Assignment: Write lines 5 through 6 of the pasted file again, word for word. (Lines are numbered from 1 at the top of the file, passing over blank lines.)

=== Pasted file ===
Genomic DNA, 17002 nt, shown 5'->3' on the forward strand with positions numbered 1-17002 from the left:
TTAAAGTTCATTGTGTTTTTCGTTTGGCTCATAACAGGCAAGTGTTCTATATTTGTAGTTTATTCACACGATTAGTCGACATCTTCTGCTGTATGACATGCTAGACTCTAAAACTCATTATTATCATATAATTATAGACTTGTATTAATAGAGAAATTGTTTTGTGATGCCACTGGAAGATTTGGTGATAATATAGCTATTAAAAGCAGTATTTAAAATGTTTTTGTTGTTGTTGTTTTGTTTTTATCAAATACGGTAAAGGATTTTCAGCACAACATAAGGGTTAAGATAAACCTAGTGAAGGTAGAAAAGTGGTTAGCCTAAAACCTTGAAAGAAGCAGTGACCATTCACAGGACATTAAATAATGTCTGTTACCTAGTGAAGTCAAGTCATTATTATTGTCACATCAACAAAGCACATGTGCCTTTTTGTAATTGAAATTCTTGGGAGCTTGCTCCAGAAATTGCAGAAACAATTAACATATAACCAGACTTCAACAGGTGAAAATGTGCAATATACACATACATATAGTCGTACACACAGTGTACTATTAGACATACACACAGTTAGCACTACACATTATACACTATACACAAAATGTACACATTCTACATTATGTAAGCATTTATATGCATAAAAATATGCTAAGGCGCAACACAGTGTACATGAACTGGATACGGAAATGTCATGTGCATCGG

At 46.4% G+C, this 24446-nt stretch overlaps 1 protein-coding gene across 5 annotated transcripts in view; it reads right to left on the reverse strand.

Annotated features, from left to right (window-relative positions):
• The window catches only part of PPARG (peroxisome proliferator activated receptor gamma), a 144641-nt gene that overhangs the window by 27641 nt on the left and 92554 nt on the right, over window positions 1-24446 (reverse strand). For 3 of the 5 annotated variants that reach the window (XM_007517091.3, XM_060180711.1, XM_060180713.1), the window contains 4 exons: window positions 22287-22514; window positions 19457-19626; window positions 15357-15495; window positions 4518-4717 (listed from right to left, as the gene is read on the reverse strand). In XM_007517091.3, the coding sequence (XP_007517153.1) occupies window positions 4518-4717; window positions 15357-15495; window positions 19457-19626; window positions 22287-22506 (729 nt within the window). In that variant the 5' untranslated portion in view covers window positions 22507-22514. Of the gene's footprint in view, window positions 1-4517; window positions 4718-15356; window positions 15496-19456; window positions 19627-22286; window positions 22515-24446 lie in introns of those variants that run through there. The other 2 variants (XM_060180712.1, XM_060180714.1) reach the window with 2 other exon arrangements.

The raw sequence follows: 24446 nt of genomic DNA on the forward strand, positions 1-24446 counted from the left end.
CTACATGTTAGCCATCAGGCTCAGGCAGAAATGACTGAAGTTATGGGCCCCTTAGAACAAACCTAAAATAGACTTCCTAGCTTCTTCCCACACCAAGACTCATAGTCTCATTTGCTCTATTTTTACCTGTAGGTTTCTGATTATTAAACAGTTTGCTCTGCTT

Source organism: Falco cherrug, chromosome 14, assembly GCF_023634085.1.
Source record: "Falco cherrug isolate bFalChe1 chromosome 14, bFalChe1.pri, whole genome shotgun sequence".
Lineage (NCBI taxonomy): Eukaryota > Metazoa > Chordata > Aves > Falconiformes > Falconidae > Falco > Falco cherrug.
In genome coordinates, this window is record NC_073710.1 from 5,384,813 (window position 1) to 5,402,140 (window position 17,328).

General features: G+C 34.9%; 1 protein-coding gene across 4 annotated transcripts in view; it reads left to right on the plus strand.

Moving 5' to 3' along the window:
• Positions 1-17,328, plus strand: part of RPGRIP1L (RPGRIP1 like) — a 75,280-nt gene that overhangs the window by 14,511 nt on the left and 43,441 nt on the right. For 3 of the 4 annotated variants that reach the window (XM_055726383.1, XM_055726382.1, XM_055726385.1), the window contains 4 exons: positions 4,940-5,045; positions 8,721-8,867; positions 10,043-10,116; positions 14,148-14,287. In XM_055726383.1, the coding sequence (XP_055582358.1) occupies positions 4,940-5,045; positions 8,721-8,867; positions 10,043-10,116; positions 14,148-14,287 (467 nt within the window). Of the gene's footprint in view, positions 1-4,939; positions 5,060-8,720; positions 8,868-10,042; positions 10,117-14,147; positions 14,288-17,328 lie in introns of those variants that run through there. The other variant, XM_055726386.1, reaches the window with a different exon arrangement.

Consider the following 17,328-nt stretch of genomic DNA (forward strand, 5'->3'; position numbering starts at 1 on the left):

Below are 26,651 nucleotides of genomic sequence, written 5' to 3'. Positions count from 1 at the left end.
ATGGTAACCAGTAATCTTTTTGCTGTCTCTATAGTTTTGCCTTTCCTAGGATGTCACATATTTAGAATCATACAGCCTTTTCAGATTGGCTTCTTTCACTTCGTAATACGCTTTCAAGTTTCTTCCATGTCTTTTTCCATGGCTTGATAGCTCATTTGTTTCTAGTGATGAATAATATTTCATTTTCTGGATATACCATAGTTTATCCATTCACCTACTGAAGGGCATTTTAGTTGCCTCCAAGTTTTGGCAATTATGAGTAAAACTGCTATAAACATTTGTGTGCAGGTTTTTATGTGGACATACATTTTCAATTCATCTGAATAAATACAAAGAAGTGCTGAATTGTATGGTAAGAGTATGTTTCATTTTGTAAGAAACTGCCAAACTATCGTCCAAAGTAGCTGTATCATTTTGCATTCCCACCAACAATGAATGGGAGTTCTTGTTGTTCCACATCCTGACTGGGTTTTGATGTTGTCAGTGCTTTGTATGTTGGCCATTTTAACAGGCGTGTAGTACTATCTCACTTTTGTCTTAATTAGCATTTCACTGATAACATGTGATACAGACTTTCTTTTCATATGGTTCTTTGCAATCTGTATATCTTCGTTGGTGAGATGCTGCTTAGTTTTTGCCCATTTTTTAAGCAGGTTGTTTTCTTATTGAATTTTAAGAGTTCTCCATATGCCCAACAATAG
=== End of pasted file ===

• The window catches only part of PPARG (peroxisome proliferator activated receptor gamma), a 144641-nt gene that overhangs the window by 27641 nt on the left and 92554 nt on the right, over window positions 1-24446 (reverse strand). For 3 of the 5 annotated variants that reach the window (XM_007517091.3, XM_060180711.1, XM_060180713.1), the window contains 4 exons: window positions 22287-22514; window positions 19457-19626; window positions 15357-15495; window positions 4518-4717 (listed from right to left, as the gene is read on the reverse strand). In XM_007517091.3, the coding sequence (XP_007517153.1) occupies window positions 4518-4717; window positions 15357-15495; window positions 19457-19626; window positions 22287-22506 (729 nt within the window). In that variant the 5' untranslated portion in view covers window positions 22507-22514. Of the gene's footprint in view, window positions 1-4517; window positions 4718-15356; window positions 15496-19456; window positions 19627-22286; window positions 22515-24446 lie in introns of those variants that run through there. The other 2 variants (XM_060180712.1, XM_060180714.1) reach the window with 2 other exon arrangements.

The raw sequence follows: 24446 nt of genomic DNA on the forward strand, positions 1-24446 counted from the left end.